The new textbooks give information about the peace agreements between Israel and Arab countries and the Palestinians, in particular on the question of the borders between Israel and the Palestinian Authority.

  • Factual presentation of the Arab and Palestinian political position.
  • The Palestinians’ struggle is presented as that of a national movement whilst not identifying with their aims.
  • The conflict between the Israelis and the Palestinians continues to be presented as a clash between two national movements, thus legitimizing the existence of the Palestinian national movement. None of the new textbooks contains indoctrination against the Palestinians as a people.
  • Islam is presented in a positive light and its doctrines factually explained.
  • Information is provided about Muslim holy places and sites holy to both Muslims and Jews. Places holy to the Jews and also held holy by the Muslims or Christians are mentioned. Traditions that have developed around Jewish holy sites or personalities that are shared by both Jews and the Muslims are depicted in one of the textbooks.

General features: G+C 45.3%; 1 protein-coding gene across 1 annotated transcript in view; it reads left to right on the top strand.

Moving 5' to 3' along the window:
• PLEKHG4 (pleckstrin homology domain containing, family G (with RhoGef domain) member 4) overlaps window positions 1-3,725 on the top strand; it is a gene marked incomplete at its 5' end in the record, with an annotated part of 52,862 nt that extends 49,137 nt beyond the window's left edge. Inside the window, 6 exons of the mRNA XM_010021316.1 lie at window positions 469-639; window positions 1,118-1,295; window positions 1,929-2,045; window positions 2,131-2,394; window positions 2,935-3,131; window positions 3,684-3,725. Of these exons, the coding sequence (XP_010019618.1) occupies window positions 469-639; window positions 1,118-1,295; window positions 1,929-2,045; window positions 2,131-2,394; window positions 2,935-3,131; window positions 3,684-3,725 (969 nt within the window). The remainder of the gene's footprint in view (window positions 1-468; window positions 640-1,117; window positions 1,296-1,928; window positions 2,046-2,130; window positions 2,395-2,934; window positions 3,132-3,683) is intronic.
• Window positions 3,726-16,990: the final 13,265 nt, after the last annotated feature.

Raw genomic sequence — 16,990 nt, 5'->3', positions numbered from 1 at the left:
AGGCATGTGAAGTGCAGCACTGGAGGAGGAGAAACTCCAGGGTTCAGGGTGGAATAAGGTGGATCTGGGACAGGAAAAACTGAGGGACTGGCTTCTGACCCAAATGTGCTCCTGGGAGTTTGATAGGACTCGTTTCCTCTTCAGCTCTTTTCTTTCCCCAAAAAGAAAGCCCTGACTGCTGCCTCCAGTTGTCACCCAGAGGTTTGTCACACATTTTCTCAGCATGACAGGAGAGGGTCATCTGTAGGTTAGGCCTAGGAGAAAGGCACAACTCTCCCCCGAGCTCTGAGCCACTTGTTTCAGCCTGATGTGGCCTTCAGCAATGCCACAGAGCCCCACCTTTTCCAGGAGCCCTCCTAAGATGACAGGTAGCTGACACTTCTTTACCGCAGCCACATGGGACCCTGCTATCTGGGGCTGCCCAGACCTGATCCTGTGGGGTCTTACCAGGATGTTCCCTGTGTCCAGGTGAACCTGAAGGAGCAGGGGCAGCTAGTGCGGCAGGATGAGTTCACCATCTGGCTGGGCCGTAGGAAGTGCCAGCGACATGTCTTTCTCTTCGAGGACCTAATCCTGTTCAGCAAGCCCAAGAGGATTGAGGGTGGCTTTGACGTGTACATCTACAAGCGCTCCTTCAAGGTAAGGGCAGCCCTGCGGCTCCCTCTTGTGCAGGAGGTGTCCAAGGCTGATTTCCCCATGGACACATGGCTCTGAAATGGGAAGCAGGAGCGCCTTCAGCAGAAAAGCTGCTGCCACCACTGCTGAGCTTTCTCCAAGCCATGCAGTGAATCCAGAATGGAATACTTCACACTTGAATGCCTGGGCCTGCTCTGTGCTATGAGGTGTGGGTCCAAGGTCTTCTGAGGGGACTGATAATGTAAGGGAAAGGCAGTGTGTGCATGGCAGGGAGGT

• No instance of education to hatred of the Arabs or of any other people was found. In the new editions of literature readers, stories depicting Arabs in a positive light continue to appear. The textbooks approved by the Ministry of Education still include literature readers that contain stories written by Palestinian and other Arab authors.
  • No illustrations or caricatures depicting Arabs in a negative light are to be found in the books.
  • New elements are introduced to heighten the pupils understanding of the Arab point of view concerning the conflict.
  • Textbooks approved by the Ministry of Education continue to present the Palestinian point of view both with regard to the unfolding of the conflict and responsibility for therefugee problem. Some textbooks blame the Arab leadership for bringing about the flight of the Arabs. A new dimension is the reference to towns of mixed Jewish and Arab population and the chain of events that led to the flight of the Arabs from these towns.
  • Civics textbooks present the pupil with details of the debate over the national character of the State of Israel: Israel as a Jewish state vis-à-vis Israel as a state for “all its citizens”.
  • The national and cultural identity of the Israeli Arabs is discussed in detail.
  • The main atlases provide information on Palestinian Authority areas. The atlas most commonly used in the State and State Religious schools continues to include a map which shows the area of the West Bank with its division into Areas A, B and C. In the 2002 edition the map of the areas of the Autonomy is updated to include the latest changes. (see Appendix I)
  • In the other atlas the “Area of the Palestinian Autonomy” is colored gray within the map of Israel. On the physical maps in both atlases the political borders with Jordan and Egypt are marked, without any indication of the green line.